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Charlotte Amalie
Wednesday, August 10, 2022
HomeNewsArchivesFunding Faucet Slowing, But Not Stopping, Say Federal Officials

Funding Faucet Slowing, But Not Stopping, Say Federal Officials

Even as larger spigots of federal funding are drying up amid partisan budget battles in Washington, the U.S. Commerce Department still has competitive, targeted economic development grants the territory should apply for, a federal official told the V.I. Legislature Thursday.

Alma Plummer, an economic development specialist with the U.S. Department of Commerce Economic Development Administration (USEDA), testified before the Committee of the Whole along with Gov. John deJongh Jr.’s Comprehensive Economic Development Strategy Committee to discuss the 2009 USVI Comprehensive Economic Development Strategy (CEDS) report.

Around in some form since 1965, the CEDS is a statement of objectives for the territory and individual economic sectors, said Lauritz Mills, director of the V.I. Bureau of Economic Statistics and secretary of the CEDS committee. It looks at local conditions, identifies problems and opportunities, and defines the goals and strategies to accomplish them, he said.

Plummer agreed, and encouraged the territory to apply for economic development grants available through her office. The grants, which are all targeted toward planning and technical assistance to foster sustainable economic development, are distributed through merit-based competitive grants within the region.

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The U.S. Virgin Islands competes with 13 other states and the District of Columbia, with grants awarded on a quarterly basis, she said. June 10 is the deadline for this year, she said.

Mills testified to the benefits of these grants, saying the U.S. Economic Development Administration has obligated $8.2 million in federal funds for project development, planning and capacity-building over the past decade.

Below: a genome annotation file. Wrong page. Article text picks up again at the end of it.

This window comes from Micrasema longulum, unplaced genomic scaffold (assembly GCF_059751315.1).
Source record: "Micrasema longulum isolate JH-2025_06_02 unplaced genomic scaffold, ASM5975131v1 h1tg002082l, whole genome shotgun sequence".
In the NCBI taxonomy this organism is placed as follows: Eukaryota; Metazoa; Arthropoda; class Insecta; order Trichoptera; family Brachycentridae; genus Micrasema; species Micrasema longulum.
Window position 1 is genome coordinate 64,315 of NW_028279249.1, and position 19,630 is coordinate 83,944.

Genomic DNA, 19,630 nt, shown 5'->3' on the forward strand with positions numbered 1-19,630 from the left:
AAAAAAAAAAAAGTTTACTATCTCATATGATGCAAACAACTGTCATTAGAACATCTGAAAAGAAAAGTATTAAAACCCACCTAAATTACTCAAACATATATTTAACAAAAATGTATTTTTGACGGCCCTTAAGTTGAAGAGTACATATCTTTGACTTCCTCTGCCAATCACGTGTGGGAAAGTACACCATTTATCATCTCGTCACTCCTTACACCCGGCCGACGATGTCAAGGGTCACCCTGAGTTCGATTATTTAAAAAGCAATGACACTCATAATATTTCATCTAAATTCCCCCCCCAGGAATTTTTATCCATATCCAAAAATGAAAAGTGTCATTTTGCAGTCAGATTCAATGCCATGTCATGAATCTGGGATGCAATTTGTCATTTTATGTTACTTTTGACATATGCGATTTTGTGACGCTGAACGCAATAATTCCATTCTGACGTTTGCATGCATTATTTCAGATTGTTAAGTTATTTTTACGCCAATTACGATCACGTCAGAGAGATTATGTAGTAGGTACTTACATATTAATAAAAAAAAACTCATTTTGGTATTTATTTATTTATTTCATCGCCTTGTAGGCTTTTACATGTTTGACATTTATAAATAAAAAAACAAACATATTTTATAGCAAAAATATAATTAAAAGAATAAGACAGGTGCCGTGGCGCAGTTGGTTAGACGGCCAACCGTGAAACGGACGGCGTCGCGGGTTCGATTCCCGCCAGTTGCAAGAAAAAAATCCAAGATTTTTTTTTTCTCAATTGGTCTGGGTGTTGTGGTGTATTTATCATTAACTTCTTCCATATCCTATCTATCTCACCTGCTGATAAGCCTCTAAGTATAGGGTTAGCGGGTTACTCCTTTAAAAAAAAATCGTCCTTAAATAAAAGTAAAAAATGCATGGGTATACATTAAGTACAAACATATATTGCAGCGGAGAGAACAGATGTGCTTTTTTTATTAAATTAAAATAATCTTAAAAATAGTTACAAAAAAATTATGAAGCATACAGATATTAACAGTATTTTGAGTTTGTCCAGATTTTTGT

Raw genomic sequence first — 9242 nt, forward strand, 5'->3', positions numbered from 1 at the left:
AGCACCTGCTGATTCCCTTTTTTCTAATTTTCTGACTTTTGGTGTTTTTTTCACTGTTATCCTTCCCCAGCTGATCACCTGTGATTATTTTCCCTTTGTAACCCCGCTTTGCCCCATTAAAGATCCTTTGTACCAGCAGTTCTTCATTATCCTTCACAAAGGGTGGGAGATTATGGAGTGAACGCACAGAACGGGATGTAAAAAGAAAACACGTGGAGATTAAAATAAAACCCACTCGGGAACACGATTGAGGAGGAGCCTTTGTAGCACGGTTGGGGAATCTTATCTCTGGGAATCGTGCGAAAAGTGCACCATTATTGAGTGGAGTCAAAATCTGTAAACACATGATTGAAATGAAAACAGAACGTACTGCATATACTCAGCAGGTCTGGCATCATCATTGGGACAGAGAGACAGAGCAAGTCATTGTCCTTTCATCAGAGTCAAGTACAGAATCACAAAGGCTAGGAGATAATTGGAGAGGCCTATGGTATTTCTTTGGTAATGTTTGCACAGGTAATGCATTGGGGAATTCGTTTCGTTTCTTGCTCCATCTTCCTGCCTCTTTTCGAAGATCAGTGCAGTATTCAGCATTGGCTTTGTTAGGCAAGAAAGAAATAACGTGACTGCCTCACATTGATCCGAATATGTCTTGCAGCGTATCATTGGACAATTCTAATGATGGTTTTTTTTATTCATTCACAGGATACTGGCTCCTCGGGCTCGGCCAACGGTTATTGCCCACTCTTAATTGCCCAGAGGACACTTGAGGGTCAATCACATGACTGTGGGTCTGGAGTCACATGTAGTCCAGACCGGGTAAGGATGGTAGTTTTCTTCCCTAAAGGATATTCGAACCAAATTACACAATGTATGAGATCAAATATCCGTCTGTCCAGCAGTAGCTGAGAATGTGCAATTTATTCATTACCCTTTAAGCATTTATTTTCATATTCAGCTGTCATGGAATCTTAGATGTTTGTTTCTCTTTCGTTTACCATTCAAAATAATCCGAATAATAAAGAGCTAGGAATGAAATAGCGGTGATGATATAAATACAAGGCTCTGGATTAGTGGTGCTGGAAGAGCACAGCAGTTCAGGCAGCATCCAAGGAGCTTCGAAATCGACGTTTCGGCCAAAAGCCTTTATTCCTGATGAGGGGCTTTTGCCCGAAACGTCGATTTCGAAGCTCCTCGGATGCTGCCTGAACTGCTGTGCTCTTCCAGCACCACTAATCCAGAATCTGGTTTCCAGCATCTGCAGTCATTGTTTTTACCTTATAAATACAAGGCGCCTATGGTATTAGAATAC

USEDA provided $1.5 million for the V.I. Port Authority Red Hood Marine Terminal, $285,000 for engineering designs for the Port Authority and $5.5 million for the UVI Research and Technology Park, said Mills.

In 2010, the Bureau of Economic Research received $124,000 in federal funds for planning and to create an economic forecasting model. This year, the bureau was awarded $123,000 to conduct a target industry study and to update the CEDS, he said.

Federal regulations require a yearly update and a new CEDS every five years in order to receive funding under USEDA’s public works, economic adjustment and planning programs, Mills said.

The CEDS Committee is in the midst of updating the CEDS, which will be completed and submitted to USEDA by September, according to Mills. As it is, the CEDS includes a short list of projects selected based on public need, their ability to move forward quickly and promise of sustainable development, he said.

But with the current economy, that list will need some tweaking

"The strategy was developed during stronger economic times, just before the national and global economic recession," Mills said "Today economic conditions have deteriorated, business activity is lower and the job market is anemic. Against the backdrop of a slow and fragile economic recovery, the goals and selection of actions for future implementation are being assessed."

Several senators agreed a strategic plan was necessary but questioned how or whether it would be implemented.

"There is no other jurisdiction under the U.S. flag that has plans like the Virgin Islands," said Sen. Usie Richards. "We have a plan for everything. We have a plan to go to the bathroom. But all these plans are sitting on shelves…. What we need to do is implement some of these plans."

No votes were taken during the information-gathering hearing of the Committee of the Whole.

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